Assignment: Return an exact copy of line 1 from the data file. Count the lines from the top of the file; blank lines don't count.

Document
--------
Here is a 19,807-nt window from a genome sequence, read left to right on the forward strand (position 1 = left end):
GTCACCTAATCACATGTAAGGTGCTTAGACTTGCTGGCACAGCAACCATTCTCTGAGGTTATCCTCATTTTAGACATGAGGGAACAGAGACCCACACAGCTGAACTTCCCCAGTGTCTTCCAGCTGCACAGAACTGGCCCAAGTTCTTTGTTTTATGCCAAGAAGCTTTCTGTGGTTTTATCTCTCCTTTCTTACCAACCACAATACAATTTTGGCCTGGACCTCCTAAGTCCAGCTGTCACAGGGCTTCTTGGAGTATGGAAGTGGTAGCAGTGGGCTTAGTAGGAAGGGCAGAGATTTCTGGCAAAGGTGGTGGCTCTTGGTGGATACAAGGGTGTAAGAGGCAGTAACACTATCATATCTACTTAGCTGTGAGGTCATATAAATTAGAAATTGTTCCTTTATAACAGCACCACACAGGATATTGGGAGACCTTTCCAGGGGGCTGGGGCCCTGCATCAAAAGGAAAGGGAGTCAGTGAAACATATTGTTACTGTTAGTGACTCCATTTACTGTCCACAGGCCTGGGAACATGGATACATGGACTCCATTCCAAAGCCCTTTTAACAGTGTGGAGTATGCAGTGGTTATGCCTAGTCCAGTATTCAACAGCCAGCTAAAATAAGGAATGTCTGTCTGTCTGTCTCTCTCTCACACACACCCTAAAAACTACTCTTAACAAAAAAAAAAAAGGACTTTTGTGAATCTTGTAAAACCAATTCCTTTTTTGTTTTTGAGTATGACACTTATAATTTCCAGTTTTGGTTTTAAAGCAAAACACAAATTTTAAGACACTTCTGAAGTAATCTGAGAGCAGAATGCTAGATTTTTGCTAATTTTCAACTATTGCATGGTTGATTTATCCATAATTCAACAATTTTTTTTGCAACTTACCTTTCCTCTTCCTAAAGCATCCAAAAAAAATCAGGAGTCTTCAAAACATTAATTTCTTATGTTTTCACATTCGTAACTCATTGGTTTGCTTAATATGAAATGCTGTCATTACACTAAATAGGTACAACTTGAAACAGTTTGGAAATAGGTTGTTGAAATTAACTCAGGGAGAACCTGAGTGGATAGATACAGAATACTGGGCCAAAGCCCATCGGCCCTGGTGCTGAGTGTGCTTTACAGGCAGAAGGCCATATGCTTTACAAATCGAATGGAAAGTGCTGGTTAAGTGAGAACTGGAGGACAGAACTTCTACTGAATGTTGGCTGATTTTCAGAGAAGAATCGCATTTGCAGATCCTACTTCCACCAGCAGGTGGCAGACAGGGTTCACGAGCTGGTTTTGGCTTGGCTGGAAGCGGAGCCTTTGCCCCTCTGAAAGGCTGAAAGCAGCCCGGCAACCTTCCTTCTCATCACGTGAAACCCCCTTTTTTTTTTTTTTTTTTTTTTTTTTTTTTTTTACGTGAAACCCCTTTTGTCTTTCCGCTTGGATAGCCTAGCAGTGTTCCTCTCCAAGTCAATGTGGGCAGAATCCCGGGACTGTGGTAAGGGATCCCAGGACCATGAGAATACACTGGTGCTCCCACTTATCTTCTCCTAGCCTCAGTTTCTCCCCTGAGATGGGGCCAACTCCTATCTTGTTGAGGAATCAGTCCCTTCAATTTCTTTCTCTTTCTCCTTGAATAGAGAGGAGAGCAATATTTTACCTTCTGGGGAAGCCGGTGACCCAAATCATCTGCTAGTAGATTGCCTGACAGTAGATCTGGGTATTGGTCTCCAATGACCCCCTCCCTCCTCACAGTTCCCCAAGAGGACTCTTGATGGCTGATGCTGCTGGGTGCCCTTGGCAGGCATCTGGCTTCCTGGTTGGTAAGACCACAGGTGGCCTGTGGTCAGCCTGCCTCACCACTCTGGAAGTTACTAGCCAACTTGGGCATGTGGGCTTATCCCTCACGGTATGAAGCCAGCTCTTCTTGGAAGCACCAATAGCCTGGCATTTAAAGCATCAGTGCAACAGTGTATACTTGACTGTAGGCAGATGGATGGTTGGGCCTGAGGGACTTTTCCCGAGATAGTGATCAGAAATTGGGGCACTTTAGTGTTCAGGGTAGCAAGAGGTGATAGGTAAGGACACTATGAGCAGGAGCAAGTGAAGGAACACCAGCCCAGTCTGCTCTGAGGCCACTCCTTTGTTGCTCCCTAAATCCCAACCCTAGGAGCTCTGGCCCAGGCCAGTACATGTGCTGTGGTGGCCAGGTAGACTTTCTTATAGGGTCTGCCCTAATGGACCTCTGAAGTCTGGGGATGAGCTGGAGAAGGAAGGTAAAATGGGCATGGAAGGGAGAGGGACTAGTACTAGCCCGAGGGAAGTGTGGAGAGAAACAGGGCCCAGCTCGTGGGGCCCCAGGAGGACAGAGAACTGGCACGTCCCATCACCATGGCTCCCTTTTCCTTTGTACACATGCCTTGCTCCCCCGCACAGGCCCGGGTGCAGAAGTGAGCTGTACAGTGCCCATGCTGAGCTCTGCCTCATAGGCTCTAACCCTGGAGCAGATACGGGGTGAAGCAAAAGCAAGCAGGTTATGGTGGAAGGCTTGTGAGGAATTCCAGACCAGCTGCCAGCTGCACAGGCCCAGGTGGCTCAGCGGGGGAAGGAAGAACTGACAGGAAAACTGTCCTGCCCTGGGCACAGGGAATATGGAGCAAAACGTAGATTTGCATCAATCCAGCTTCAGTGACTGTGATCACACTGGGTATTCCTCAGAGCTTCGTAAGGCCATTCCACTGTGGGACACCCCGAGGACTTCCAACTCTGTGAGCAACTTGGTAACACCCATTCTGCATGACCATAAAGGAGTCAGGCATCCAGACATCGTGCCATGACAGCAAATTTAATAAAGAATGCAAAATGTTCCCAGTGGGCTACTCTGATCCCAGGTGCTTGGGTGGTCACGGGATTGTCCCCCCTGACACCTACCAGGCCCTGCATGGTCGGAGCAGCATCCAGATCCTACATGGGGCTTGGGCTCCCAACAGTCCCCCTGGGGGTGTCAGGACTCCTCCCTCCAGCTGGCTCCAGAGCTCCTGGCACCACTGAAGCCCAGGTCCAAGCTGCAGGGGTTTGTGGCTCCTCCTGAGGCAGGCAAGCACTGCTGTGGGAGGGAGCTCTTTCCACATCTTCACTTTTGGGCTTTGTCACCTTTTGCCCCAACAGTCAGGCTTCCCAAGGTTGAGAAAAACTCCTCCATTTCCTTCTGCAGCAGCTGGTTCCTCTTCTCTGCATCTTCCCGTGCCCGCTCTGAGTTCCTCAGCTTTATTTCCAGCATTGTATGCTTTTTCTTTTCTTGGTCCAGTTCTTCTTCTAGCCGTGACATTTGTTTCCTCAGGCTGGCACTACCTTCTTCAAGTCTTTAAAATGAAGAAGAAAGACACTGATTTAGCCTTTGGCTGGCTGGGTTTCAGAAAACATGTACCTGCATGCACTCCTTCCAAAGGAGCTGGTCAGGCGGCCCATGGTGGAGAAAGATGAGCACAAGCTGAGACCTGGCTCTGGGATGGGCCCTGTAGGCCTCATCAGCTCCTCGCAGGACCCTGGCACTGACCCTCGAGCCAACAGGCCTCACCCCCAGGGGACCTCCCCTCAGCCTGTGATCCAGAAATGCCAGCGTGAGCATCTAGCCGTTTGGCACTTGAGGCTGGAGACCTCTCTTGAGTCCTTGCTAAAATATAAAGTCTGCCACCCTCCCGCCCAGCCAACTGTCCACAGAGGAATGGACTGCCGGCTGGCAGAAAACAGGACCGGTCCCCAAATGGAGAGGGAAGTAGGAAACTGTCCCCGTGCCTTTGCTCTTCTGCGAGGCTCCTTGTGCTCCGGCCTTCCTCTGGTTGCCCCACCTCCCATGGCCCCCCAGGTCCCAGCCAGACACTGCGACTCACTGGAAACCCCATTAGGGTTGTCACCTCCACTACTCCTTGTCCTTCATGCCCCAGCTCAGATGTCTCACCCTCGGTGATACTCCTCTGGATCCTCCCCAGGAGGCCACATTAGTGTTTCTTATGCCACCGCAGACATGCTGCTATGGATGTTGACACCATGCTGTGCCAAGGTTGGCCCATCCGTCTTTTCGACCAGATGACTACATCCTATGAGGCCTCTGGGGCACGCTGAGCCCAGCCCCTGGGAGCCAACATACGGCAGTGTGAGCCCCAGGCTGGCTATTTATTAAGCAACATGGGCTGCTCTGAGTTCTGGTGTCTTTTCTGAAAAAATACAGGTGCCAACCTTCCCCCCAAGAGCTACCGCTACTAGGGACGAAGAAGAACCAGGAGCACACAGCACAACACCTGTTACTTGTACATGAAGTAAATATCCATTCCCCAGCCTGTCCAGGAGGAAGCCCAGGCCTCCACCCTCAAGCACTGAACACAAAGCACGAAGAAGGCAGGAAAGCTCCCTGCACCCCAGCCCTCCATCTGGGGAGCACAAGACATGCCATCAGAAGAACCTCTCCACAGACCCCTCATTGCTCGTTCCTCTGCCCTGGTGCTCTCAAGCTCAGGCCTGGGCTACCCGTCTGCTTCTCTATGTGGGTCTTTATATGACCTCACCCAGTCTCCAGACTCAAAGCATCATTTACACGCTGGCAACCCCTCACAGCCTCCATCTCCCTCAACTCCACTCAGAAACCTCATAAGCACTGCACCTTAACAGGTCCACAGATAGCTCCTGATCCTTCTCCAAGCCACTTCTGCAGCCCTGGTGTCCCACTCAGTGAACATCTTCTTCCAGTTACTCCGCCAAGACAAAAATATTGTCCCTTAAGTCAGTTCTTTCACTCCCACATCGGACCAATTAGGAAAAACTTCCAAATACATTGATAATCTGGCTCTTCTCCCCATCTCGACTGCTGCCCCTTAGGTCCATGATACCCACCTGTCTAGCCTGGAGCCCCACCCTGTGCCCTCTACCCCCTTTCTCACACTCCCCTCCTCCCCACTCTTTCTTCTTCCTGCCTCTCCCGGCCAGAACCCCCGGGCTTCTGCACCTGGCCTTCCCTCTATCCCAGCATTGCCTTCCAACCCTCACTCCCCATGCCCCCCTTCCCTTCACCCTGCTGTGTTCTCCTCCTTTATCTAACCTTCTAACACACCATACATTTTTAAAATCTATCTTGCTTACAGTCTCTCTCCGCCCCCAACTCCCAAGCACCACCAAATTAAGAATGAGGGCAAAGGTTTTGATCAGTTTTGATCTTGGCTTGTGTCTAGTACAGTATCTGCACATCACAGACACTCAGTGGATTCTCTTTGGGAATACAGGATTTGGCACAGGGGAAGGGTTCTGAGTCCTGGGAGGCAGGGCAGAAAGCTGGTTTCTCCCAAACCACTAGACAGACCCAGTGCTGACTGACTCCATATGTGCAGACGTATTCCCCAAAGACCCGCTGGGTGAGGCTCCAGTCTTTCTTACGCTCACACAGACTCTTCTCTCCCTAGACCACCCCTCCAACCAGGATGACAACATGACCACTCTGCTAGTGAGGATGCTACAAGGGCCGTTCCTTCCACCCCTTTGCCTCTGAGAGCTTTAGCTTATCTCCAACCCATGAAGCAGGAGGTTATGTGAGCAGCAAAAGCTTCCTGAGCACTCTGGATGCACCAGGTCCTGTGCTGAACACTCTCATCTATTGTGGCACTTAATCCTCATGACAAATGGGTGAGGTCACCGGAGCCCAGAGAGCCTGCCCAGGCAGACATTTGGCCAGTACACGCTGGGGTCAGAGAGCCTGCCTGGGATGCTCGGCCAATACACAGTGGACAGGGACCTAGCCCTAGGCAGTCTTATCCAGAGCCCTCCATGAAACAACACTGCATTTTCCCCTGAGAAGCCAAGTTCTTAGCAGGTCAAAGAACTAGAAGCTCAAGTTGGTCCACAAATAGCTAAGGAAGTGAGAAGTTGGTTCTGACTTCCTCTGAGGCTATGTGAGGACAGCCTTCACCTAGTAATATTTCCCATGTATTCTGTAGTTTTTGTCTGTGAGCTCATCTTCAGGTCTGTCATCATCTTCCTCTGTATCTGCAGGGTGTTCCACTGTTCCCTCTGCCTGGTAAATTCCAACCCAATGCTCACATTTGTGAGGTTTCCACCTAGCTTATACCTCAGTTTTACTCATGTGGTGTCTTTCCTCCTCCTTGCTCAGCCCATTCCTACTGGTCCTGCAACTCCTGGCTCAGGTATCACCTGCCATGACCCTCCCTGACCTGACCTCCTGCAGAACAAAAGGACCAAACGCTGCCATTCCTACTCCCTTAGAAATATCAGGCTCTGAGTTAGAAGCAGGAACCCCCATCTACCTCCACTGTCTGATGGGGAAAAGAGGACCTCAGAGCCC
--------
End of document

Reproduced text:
Here is a 19,807-nt window from a genome sequence, read left to right on the forward strand (position 1 = left end):